Turning Millennials into Donors

Actionable tips and methods for nonprofits looking to reach and engage millennials as active donors

Millennials--the generation rapidly changing the way we eat, work, exercise, shop, and now, the way we give. Characterized as the generation born between 1980 and 2000, millennials today range from the ages 18 to 38. With millennials now making up the largest portion of the population, it is imperative that nonprofits begin engaging and securing them as donors. But despite making up more than a quarter of the population, millennials account for only 11% of charitable giving.

This may come as a surprise, but millennials have really good intentions. Often referred to as the purpose-driven generation, millennials care about doing social good and yearn to make an impact on the world around them. But there’s a problem--according Blackbaud’s Next Generation of American Giving study, only 25% of millennials believe that monetary giving is the best way to make a difference with charitable organizations.

So how can you, as a nonprofit, turn well-meaning, “I’m-going-to-save-the-world” millennials into tangible donors? And even better--how can you turn them into recurring donors? In this guide, I cover seven approaches that will help your nonprofit both involve and capture the millennial generation.

Chapter 5: Turn the Tables By Getting Millennials To Fundraise For You

Who is better at engaging millennials than millennials themselves? Millennials like to think of themselves as “world changers” or “social catalysts”. They not only want to support good work being done, they want to be involved in getting that good work done (it’s all part of their search for purpose). So what better way to get them involved by motivating them to fundraise for the organization they love?

How do you do this? Peer-to-peer fundraising. This is a special form of crowdfunding--that buzzword you’ve probably heard thrown around the nonprofit space lately. Crowdfunding is where millennials shine when it comes to giving--making up about 33% of giving to crowdfunding campaigns versus only 11% of traditional charitable giving. The Dressember Foundation is a perfect example of how a simple peer-to-peer campaign can raise millions of dollars for an organization. What started as a campaign consisting of one woman wearing a dress every single day in December to raise awareness for slavery and sex trafficking has transformed into a foundation that has raised over $5 million since 2013.

Pulling off a successful crowdfunding campaign is actually easier than you’d think. I’ve put it together in a simple formula:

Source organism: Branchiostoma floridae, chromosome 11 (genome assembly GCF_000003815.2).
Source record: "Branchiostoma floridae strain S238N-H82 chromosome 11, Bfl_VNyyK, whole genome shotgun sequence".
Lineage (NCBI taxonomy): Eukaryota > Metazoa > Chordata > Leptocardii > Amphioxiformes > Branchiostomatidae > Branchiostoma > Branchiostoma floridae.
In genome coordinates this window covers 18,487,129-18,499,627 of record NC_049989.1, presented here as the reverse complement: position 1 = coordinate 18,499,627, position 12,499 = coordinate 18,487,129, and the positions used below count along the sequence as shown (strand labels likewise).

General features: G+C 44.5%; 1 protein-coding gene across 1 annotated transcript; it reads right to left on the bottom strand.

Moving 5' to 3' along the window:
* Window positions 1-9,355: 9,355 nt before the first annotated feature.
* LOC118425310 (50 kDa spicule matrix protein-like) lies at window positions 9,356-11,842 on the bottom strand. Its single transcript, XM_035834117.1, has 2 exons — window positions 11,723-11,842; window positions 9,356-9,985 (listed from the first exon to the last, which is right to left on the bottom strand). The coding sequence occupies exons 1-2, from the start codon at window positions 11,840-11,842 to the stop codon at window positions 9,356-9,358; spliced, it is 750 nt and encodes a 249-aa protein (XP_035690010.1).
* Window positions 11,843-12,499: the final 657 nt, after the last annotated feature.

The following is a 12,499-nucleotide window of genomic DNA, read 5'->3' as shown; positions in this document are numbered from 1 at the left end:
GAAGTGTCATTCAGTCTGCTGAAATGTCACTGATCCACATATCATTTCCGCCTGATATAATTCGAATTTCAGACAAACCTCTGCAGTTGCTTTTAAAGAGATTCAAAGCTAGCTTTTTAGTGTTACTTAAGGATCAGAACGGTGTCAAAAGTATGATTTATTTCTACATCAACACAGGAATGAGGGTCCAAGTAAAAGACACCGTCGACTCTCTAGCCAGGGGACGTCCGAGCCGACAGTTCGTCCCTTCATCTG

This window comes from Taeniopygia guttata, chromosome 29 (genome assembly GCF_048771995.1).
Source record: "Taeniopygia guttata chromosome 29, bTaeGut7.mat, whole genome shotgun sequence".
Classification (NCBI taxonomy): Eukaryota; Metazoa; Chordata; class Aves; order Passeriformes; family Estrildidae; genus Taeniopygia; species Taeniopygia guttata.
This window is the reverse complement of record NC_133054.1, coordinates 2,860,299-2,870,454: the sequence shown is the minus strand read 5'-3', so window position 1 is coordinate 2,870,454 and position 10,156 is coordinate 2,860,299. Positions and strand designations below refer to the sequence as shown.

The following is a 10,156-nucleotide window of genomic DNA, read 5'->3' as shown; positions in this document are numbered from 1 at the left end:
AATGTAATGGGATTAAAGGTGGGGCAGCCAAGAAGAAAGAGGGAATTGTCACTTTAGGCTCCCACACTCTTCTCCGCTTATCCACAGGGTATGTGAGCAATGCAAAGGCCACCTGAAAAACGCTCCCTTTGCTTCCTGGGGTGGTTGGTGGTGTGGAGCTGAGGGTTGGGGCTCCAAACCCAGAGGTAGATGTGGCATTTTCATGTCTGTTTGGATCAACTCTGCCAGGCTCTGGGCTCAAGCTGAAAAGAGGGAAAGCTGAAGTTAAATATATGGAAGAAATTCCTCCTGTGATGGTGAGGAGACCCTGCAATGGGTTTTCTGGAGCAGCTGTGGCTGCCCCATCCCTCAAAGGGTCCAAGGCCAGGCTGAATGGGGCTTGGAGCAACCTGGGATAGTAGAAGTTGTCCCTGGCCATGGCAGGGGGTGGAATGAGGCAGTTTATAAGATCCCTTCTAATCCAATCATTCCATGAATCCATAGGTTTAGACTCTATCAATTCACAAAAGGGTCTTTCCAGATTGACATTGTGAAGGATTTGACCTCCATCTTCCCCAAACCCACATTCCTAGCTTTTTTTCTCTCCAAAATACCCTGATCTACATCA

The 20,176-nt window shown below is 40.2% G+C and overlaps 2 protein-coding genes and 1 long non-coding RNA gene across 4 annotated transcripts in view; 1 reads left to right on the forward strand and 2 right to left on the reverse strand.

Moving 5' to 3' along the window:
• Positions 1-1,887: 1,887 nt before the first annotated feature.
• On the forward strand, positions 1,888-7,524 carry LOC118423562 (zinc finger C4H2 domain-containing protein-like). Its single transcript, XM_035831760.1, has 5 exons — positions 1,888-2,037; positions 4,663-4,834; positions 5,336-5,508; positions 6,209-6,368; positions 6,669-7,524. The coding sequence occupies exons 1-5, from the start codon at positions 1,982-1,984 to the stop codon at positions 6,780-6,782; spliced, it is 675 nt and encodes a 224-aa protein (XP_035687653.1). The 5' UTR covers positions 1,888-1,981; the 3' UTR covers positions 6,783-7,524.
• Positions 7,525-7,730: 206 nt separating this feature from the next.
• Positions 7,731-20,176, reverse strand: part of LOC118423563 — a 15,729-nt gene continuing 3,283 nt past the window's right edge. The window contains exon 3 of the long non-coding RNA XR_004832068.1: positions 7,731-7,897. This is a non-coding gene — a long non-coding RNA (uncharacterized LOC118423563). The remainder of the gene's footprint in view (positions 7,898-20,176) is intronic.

[ Campaign + Advocates + Action + Crowdfunding Platform= SUCCESS!]

  • Campaign: What are you raising money for? You can make this broad as your organization’s general mission or as specific as a certain project you want to complete. Make sure it’s a cause that will tug at people’s hearts a little bit (aka don’t fundraise for your marketing budget). Be sure to set a clear and attainable goal for how much you want to raise in your campaign.
  • Advocates:Create a call to action for people (especially your lovely millennials) to sign up to be an advocate for your campaign. This is the tricky part, in order to have a successful peer-to-peer campaign, you need to make sure you capture those millennials who really love your cause. Reach out to past interns or intern applicants, volunteers, college chapters, and make sure to use your social media.

    **Millennials love being advocates for a campaign because it is a goldmine of social currency
  • Action: Give your advocates an action to perform. For Dressember, this action was wearing a dress for every day in December. Other nonprofits use peer-to-peer fundraising for events such as running a marathon. Give your action some sort of challenge (so that people will be willing to support your advocates in their venture) but also simple enough that you don’t eliminate potential advocates.
  • Crowdfunding Platform: Find a crowdfunding platform to launch your campaign on. Classy, CrowdRise, and Rally, are just a few of the many platforms designed for nonprofits to set up their peer-to-peer campaigns.
**A simple trick to make your Millennial donors feel valued: Ask for their opinions on small things. Maybe your organization builds orphanages. Reach out to your donors with something like this: “Hey there! Construction on the orphanage in Port-au-Prince, Haiti, is almost done! Should we paint the walls blue or yellow?” It really doesn’t matter to you what color the walls are, but a donor will feel exponentially more involved and bought into your organization.

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Now I’ll turn it over to you. What do you think of this guide? Is there anything I missed or you want to see covered? Please send me your thoughts at laura@flourishchange.com.

Laura Soundy

Originally from Sioux Falls, South Dakota, Laura graduated from Baylor University and joined our team in June, 2018. Throughout her college career, she planned and directed multiple fundraising events that raised thousands of dollars for the organizations she was involved with. Outside of the office, Laura loves to compete in sports, play piano, and spend time with friends. She plans to eventually pursue a law degree and continue to work in the nonprofit space.

Flourish began with a simple question:
How can people of all ages — particularly the younger generation — give to and engage with the organizations, and causes, they care about?

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